1. Not finding help here? Sign up for a free 30min tutor trial with Chegg Tutors
    Dismiss Notice
Dismiss Notice
Join Physics Forums Today!
The friendliest, high quality science and math community on the planet! Everyone who loves science is here!

Initial value nonhomogeneous DE

  1. Nov 28, 2009 #1
    1. The problem statement, all variables and given/known data

    (D^3 - D^2 + D - 1)y = e^x

    and y(0) = 0, y'(0) = 1, y"(0) = 0

    2. Relevant equations

    D = d/dx

    3. The attempt at a solution

    Factoring the left side of the equation gives :
    (D^2 + 1)(D - 1)y = e^x

    Which has roots of +/- i and 1.
    So y(c) = Ae^x + Bsin(x) + Ccos(x)

    The annihilator for e^x is (D-1)
    and y(p) = Dxe^x = e^x[Dx]
    So y(p)' = D[xe^x + e^x] = e^x[D(x+1)]
    y(p)" = D[xe^x + 2e^x] = e^x[D(x+2)]
    y(p)"' = D[xe^x + 3e^x] = e^x[D(x+3)]

    Plugging into y"' - y" + y' -y = e^x
    and dividing by e^x yields:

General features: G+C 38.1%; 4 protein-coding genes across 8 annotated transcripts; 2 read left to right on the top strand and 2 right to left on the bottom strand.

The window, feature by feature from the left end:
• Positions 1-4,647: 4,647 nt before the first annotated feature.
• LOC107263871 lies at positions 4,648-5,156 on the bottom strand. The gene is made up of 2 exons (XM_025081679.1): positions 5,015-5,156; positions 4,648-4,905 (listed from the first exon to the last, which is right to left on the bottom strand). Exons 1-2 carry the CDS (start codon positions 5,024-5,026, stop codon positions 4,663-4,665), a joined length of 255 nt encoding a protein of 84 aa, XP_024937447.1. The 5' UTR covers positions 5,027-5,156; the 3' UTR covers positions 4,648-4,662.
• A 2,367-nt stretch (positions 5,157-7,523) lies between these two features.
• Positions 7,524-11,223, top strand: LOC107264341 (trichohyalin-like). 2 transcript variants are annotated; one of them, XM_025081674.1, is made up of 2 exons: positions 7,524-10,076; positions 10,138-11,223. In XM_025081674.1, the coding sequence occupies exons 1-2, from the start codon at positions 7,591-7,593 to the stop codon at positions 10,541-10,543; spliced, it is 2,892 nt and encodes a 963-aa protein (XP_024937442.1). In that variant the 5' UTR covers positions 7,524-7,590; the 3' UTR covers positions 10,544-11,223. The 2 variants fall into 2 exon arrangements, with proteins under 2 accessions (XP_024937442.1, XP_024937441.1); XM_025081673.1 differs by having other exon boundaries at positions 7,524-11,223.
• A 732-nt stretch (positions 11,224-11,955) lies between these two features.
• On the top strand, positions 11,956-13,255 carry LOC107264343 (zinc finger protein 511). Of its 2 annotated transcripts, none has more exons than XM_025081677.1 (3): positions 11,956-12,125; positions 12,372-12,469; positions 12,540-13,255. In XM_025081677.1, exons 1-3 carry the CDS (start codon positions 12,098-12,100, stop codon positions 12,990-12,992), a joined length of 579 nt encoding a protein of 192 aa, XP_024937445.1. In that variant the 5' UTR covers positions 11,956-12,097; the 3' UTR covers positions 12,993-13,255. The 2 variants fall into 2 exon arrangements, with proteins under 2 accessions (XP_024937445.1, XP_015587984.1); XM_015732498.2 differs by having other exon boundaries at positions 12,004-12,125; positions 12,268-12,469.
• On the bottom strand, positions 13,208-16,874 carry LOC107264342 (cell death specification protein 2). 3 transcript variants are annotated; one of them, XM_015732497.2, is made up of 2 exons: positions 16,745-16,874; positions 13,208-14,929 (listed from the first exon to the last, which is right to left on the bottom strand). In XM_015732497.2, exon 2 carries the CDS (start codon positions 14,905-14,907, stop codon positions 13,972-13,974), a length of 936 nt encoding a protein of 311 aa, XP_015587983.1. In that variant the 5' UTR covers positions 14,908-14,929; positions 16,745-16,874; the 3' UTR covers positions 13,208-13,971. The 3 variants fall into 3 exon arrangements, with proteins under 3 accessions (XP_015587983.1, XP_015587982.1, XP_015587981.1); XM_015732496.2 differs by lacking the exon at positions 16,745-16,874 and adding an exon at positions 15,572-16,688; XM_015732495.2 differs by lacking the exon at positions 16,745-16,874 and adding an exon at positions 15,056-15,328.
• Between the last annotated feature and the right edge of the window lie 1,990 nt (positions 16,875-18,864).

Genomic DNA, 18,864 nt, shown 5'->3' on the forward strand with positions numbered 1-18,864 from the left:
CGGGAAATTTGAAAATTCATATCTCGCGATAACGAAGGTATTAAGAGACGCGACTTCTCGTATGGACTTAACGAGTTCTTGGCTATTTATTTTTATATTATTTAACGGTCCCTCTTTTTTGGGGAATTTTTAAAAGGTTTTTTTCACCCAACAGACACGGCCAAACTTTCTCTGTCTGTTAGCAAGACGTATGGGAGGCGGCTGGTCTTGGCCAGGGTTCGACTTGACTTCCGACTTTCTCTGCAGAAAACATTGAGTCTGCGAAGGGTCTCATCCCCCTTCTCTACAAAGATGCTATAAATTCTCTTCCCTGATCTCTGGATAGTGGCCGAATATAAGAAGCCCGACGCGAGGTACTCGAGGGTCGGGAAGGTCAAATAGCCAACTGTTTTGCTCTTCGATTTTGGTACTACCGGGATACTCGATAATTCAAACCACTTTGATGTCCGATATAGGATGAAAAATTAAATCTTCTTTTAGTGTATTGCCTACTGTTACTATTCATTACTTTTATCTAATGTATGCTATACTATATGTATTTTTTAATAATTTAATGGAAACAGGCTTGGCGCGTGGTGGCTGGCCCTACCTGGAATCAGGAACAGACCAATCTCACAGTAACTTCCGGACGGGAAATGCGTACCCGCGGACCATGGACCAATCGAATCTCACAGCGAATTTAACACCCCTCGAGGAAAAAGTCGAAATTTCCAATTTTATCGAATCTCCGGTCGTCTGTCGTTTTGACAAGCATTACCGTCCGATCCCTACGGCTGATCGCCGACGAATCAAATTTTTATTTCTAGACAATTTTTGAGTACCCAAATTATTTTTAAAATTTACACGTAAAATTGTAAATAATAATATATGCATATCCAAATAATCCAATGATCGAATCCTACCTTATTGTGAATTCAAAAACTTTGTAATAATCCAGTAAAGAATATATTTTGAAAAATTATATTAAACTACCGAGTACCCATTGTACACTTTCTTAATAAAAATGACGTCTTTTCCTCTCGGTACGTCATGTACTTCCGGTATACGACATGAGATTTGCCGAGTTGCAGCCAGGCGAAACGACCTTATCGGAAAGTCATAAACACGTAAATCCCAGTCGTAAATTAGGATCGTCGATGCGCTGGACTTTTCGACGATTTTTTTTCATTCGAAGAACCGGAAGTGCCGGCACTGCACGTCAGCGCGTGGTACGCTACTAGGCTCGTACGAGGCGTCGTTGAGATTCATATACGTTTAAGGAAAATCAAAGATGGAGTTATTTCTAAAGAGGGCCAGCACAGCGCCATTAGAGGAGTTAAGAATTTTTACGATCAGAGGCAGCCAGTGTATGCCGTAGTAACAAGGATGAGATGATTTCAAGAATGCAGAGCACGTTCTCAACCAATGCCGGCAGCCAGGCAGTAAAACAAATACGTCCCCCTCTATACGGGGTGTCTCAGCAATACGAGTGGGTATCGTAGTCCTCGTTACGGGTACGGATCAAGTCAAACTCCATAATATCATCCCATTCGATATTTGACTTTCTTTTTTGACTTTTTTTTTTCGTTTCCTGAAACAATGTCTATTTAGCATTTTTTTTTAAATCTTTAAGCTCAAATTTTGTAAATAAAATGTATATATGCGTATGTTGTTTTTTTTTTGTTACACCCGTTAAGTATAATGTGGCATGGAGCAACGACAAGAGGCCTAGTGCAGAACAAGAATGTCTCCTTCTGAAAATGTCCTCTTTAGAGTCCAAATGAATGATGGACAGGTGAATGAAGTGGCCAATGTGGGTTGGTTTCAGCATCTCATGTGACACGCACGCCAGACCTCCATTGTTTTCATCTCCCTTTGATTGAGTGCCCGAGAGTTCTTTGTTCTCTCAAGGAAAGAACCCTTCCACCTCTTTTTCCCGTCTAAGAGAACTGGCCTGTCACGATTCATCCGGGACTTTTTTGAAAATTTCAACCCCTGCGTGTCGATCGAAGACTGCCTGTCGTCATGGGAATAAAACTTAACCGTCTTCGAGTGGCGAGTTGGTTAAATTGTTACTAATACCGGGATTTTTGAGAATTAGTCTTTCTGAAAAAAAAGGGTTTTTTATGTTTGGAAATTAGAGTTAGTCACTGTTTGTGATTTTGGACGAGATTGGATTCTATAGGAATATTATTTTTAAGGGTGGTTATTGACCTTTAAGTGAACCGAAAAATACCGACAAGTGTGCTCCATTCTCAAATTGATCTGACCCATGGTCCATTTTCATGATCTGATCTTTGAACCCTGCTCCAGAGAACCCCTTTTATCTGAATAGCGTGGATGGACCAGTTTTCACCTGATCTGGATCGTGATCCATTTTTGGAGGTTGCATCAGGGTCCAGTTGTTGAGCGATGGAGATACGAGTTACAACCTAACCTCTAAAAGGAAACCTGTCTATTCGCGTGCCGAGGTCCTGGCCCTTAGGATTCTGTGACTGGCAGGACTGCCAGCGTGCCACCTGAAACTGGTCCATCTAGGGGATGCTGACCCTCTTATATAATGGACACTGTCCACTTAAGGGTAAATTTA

2D = 1 ; or D = (1/2)

    So now y = Ae^x + Bsin(x) + Ccos(x) + (1/2)xe^x

    Plugging into initial conditions:
    y(0) = A + C = 0 ; OR A = -C

    Now y' = Ae^x + Bcos(x) - Csin(x) + (1/2)(xe^x + e^x)
    and y'(0) = 1 = A + B + (1/2)(0 + 1)
    or A + B = (1/2)

    Now y" = Ae^x - Bsin(x) - Ccos(x) + (1/2)(xe^x + 2e^x)
    and y"(0) = 0 = A - C + (1/2)(0 + 2)
    or A - C + 1 = 0

    Solving for A, B, and C yields:
    A = (-1/2)
    B = 1
    C = (1/2)

    The solution is therefore:

    y = (-1/2)e^x + sin(x) + (1/2)cos(x) + (1/2)xe^x

    Does this look correct?

    Thanks a bunch
     
  2. jcsd
  3. Nov 28, 2009 #2
    Anyone know if I'm in the right direction?
     
  4. Nov 29, 2009 #3
    Bump.
     
  5. Nov 29, 2009 #4

    Dick

    User Avatar
    Science Advisor
    Homework Helper

    It looks fine. You know you can check your own work by taking the y you get and substituting back into the original ODE? That is satisfies the boundary conditions isn't hard to check either?
     
  6. Nov 29, 2009 #5
    Thanks, it makes sense but I did not think of that.
     
Know someone interested in this topic? Share this thread via Reddit, Google+, Twitter, or Facebook